Some Americans were against fortifying the hill because ammunition was in short supply and there were only 11 barrels of powder in the American camp. There was a fear that the British could land a force at Charlestown’s neck and cut off the American Retract to the west. During the artillery barrage, a British cannon ball tore off the head of a happy, young American soldier. Asa Pollard had been walking along the parapet when the lucky shot struck him.

Three new British generals came to Boston and one of them, William Howe, was chosen to lead the frontal assaults on the American lines. British pride and contempt for American fighting prowess kept the British from landing on Charlestown’s neck. The six British men-of-war were already in place, and the lady friends and wives of British officers were given special seating on a safely placed floating barge. Spectators climbed other hills, rooftops, steeples and the masts of ships in the harbor to witness the oncoming battle.

Howe would land the Redcoats on the southeastern corner of the peninsula and march around the Mystic riverside of the redoubt to get in the American rear. The Americans were completing a breastwork from the redoubt to the Mystic River.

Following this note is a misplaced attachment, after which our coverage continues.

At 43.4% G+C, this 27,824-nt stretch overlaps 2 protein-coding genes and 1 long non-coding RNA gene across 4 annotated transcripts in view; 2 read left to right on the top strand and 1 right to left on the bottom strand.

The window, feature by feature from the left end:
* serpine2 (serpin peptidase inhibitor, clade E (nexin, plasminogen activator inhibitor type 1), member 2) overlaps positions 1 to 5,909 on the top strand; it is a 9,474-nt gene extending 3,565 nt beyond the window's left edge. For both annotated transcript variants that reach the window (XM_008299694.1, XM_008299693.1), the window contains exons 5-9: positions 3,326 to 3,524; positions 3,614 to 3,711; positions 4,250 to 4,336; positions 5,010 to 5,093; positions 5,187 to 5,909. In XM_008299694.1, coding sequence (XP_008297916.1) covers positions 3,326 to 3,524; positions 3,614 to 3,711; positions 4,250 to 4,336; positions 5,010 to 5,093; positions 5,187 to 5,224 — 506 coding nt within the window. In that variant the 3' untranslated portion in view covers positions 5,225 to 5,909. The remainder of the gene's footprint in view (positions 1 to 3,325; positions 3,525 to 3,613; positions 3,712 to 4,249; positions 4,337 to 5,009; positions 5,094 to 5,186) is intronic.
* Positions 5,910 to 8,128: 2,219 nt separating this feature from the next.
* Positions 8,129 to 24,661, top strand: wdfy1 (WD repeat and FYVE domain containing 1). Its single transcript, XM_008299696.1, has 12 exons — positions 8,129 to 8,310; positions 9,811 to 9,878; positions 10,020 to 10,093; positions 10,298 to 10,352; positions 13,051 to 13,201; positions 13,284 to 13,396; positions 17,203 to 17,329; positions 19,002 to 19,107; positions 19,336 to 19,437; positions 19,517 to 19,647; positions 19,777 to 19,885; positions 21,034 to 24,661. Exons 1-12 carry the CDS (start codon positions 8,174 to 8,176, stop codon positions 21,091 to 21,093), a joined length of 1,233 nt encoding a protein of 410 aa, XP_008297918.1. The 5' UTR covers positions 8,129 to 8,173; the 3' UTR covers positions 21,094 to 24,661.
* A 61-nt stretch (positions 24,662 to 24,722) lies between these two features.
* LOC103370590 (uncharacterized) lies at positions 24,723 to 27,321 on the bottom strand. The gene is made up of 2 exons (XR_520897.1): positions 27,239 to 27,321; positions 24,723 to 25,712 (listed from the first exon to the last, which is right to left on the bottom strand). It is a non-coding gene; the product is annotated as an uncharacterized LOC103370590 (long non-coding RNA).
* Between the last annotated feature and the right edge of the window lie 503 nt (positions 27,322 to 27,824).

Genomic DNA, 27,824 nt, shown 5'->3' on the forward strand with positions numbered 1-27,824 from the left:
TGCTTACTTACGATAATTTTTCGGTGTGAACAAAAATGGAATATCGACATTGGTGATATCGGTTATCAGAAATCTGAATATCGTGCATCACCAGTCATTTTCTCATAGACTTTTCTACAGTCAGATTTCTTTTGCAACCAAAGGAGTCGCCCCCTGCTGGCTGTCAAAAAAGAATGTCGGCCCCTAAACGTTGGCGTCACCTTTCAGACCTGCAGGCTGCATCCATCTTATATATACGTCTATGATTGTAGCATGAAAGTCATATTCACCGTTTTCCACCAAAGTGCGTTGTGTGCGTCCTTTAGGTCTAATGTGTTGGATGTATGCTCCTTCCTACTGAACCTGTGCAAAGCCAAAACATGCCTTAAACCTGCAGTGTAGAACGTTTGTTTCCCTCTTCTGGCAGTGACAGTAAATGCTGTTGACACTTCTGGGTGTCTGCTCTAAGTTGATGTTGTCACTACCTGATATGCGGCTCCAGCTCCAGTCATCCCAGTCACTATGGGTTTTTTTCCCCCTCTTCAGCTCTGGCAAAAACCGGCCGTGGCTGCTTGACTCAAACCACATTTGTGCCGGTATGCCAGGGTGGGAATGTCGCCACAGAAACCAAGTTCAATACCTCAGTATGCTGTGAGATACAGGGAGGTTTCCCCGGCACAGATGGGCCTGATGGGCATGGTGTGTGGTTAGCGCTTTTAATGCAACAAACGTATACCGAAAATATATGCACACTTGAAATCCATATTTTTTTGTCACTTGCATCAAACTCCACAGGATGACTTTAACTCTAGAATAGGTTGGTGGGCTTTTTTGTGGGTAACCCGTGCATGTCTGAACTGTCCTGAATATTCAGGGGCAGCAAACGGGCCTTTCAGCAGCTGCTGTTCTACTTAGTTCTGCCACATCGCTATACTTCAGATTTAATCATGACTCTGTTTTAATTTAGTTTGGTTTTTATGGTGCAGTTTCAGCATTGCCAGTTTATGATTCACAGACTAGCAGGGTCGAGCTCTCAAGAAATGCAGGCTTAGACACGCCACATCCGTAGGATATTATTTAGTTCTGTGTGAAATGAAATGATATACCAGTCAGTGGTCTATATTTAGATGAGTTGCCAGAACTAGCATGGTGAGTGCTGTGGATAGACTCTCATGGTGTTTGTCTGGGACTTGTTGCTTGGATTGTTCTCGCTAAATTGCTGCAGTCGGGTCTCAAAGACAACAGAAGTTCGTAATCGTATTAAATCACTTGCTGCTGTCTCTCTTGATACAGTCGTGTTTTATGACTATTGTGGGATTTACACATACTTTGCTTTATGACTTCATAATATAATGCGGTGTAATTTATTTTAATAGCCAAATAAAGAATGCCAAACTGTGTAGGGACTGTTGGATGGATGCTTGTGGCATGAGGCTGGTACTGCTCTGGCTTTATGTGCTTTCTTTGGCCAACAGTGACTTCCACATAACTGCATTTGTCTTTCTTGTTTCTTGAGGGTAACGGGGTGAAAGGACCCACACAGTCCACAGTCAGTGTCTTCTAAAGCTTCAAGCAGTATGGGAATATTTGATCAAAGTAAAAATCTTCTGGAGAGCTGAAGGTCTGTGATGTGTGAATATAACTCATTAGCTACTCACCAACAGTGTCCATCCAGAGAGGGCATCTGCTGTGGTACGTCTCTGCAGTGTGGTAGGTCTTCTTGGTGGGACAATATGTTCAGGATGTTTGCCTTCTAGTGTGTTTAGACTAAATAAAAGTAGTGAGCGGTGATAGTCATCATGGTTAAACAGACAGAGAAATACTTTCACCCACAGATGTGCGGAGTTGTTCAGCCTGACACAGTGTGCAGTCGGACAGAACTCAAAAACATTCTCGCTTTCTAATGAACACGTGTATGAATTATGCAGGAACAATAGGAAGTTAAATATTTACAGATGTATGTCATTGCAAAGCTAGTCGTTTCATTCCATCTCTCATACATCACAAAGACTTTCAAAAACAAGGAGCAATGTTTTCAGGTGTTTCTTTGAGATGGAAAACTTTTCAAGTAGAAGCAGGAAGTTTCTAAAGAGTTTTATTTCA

At 3 p.m. on Saturday, June 17, 1775, 28 barges carrying 2,500 British regulars came toward Morton’s Hill. The effective range of the militia’s “Brown Bess” muskets was 80 yards, but due to the lack of powder, the Americans were told to wait until the enemy was 45 yards away.

Instructions were given to “fire low-take aim at the [British] waistbands…” The British would move toward the redoubt these times. Their bright red coats made good targets, it was hot, they were carrying 125 pounds of equipment, and had to walk through knee-deep grass. There were American snipers in Charlestown Village, so the British ships bombarded the village with red-hot cannonballs, and all of its buildings went up in flames.

The British were repulsed their first two assaults. Howe allowed them to take their equipment off on the third attempt. Only 150 Americans remained in the redoubt itself with Prescott. Most of the Americans had begun the fight with only 15 cartridges each. In their last volleys before retreat, the Americans would fire horseshoe nails and scraps of metal. As the British came closer, they fixed bayonets and entered the redoubt. The Americans used their fists, put their muskets into use as clubs, and threw rocks at the Redcoats. Colonel Prescott gave the order to retreat, and the fortunate ones ran over Bunker Hill toward Cambridge.